Presented by Theatre on Fire
By Lucy Kirkwood
Directed by Maureen Shea
Review by Gillian Daniels
WARNING: SEXUAL VIOLENCE.
One of the most terrifying things about the circumstances of Dijana (Elizabeth Milanovich) is how convinced she is that she’s in control of them. Theatre on Fire gives us a chilling story of a woman clinging to her mental well-being by playing a cheerful, even humorous Pollyanna in an unwilling career as a prostitute. The American premiere of the show gets under one’s skin and stays there, emotionally and sometimes physically moving the audience further into Dijana’s claustrophobic, darkly comic misery.
It Felt Empty When The Heart Went At First But It Is Alright Now is a powerful and intimate show about a woman trafficked from Eastern Europe to London in the sex trade. British playwright Lucy Kirkwood is unflinching. Dijana sorts through used condoms in a trashcan, rhapsodizes on the L’Oreal shampoo she’s acquired (because she’s “worth it”), and confides her secrets to the audience with warmth and sincerity. I’m not sure the play would work half as well if Milanovich didn’t turn in such a joyful performance. Dijana’s enthusiasms may be slim—Billie Piper and ice cream—but they’re all she has.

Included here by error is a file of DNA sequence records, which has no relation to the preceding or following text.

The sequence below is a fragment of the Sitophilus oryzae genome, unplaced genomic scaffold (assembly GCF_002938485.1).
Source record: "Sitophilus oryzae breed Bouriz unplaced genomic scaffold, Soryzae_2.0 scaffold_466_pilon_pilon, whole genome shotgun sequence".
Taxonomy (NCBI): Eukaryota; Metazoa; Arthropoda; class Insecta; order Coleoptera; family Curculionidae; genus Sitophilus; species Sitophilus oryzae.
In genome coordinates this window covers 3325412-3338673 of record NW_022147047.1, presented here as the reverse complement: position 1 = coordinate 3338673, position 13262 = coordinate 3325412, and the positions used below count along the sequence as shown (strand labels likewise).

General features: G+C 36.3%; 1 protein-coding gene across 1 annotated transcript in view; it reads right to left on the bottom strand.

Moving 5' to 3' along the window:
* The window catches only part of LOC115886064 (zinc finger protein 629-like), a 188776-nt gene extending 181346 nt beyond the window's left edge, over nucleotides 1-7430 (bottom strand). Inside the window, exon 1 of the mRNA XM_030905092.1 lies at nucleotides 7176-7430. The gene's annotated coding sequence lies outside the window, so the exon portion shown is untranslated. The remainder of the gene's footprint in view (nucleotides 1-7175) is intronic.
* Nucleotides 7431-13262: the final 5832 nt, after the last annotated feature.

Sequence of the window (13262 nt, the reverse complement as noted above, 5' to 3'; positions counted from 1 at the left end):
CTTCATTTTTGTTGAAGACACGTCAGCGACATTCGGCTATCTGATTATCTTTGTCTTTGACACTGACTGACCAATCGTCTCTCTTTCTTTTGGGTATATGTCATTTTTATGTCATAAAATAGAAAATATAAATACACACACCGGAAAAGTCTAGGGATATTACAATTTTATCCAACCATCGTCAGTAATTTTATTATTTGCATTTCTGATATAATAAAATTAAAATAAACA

Without her vibrancy, It Felt Empty becomes pretty grim pretty quickly. It’s hard to call it a “melodrama” as the story is based on the ongoing circumstances of real women. Truth is stranger and often grimmer than fiction and this can be a tough watch, especially when Dijana’s monologues appear to have no end and her mental stability is called into question.
Director Maureen Shea and Theatre on Fire has wrapped that darkness in a shiny veneer of quirk and charm, however. This is partially due to how Shea and Mirta Tocci make creative use of Charlestown Working Theater’s set-up. While the show becomes less accessible to those who are walking impaired, it does become an excellent metaphor for the labyrinth of Dijana’s isolation.
The sole other actor in the play is the skilled Obehi Janice as Gloria. Her and Dijana’s tenuous connection plays out in a women’s holding facility. It underscores just how insular our main character’s existence has become. Her circumstances would not be half so bleak if she had more connections to a community willing to help her. Instead, Dijana turns the audience into her community as she monologues, anchoring herself as she anchors us in her story.